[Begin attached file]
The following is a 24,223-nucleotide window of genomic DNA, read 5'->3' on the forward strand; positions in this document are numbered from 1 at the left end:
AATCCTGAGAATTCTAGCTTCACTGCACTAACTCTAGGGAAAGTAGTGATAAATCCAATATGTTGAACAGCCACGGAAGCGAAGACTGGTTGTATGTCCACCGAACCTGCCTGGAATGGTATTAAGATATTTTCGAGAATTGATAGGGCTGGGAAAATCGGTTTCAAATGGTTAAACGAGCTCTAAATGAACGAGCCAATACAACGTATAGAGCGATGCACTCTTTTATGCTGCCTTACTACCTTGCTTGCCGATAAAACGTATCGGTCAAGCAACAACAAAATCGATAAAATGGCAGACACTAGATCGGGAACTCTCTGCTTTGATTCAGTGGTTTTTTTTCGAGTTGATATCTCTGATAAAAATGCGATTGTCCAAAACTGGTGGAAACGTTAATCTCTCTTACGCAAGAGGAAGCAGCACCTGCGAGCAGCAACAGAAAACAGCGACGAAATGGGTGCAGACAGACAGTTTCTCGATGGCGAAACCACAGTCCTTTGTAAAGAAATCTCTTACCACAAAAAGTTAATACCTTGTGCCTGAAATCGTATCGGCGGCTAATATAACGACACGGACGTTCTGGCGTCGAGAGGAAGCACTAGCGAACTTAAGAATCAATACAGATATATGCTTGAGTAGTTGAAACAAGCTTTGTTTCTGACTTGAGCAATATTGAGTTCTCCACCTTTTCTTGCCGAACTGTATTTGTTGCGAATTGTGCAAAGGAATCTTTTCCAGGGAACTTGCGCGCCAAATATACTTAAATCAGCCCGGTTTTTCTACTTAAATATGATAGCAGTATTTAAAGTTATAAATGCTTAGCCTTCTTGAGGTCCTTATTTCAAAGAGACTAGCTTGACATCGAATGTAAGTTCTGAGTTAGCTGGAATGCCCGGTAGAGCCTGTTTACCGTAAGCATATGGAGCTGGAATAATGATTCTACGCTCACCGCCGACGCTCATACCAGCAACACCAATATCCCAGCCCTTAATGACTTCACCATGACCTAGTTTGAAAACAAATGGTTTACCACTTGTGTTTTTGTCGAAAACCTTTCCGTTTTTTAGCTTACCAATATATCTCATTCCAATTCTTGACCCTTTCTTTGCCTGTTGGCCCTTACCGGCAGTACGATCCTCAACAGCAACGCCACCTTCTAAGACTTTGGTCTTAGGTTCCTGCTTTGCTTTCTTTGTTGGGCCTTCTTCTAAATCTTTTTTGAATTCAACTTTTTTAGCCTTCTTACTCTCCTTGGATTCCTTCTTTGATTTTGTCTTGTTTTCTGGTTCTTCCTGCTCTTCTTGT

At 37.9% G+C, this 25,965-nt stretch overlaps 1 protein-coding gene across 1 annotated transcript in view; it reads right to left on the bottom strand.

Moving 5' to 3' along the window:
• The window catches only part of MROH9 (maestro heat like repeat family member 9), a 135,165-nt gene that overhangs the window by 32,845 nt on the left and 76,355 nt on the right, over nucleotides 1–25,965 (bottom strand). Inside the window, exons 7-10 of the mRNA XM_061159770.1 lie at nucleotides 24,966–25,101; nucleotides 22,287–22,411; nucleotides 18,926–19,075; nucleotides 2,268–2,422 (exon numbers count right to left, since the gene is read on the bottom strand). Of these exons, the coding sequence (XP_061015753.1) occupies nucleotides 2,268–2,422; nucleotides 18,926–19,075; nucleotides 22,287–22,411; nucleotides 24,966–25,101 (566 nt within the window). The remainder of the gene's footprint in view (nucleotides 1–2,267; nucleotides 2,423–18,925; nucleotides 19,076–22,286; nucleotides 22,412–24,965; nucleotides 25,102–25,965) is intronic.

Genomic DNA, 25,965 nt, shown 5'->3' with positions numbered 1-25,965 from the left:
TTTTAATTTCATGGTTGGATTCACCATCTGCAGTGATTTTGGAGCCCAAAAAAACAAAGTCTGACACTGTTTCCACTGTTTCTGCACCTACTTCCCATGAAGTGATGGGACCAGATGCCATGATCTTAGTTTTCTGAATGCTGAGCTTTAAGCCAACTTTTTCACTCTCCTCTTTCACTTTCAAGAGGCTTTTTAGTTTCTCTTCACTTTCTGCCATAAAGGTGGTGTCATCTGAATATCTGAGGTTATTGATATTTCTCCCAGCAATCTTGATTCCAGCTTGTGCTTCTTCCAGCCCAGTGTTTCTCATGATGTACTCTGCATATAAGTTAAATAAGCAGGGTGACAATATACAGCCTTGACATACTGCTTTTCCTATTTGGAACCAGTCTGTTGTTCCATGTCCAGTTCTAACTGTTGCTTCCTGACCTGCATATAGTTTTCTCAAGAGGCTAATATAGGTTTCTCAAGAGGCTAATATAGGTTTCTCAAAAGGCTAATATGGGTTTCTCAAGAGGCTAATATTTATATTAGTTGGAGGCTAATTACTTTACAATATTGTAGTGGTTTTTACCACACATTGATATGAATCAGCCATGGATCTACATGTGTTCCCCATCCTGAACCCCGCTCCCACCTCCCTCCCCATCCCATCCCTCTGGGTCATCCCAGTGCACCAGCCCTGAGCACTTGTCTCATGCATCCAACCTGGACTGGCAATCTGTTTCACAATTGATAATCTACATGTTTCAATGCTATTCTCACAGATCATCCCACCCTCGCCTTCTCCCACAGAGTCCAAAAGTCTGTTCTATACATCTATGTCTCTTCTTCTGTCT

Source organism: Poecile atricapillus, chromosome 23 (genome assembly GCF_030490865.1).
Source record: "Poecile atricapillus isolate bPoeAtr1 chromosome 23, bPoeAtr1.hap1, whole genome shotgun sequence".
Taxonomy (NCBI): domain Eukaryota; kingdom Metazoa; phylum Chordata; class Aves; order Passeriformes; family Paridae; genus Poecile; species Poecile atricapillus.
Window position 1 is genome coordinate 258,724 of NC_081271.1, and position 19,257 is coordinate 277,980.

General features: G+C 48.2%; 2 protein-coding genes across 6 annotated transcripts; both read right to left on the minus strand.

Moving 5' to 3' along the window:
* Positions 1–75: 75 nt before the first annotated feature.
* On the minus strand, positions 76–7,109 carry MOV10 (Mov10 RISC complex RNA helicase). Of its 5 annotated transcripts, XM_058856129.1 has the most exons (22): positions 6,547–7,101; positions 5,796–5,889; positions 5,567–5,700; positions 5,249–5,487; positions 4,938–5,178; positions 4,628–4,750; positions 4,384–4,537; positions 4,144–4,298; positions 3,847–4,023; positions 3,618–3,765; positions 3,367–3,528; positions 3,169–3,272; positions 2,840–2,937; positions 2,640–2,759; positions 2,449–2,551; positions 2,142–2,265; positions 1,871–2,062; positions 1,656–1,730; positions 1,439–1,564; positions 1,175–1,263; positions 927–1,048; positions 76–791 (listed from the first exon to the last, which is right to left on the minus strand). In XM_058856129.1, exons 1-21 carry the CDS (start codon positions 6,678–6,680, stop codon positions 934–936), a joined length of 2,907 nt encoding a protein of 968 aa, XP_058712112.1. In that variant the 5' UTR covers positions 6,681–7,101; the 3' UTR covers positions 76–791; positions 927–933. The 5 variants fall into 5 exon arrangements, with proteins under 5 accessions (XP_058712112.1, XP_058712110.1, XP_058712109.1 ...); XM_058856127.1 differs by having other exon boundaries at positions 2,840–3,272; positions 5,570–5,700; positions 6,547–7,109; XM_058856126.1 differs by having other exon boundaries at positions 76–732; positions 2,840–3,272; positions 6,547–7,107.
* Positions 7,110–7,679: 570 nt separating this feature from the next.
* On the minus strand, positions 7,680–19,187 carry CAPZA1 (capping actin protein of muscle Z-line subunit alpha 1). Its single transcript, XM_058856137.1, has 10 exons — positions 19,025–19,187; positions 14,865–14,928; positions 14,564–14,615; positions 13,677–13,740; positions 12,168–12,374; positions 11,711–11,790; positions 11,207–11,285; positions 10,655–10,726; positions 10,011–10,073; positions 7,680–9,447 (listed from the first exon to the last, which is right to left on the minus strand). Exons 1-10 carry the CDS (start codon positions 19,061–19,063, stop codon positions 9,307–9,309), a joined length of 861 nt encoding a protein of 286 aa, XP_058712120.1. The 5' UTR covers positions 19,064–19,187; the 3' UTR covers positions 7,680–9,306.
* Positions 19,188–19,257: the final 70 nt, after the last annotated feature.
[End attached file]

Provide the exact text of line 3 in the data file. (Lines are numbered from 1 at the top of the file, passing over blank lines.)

At 37.9% G+C, this 25,965-nt stretch overlaps 1 protein-coding gene across 1 annotated transcript in view; it reads right to left on the bottom strand.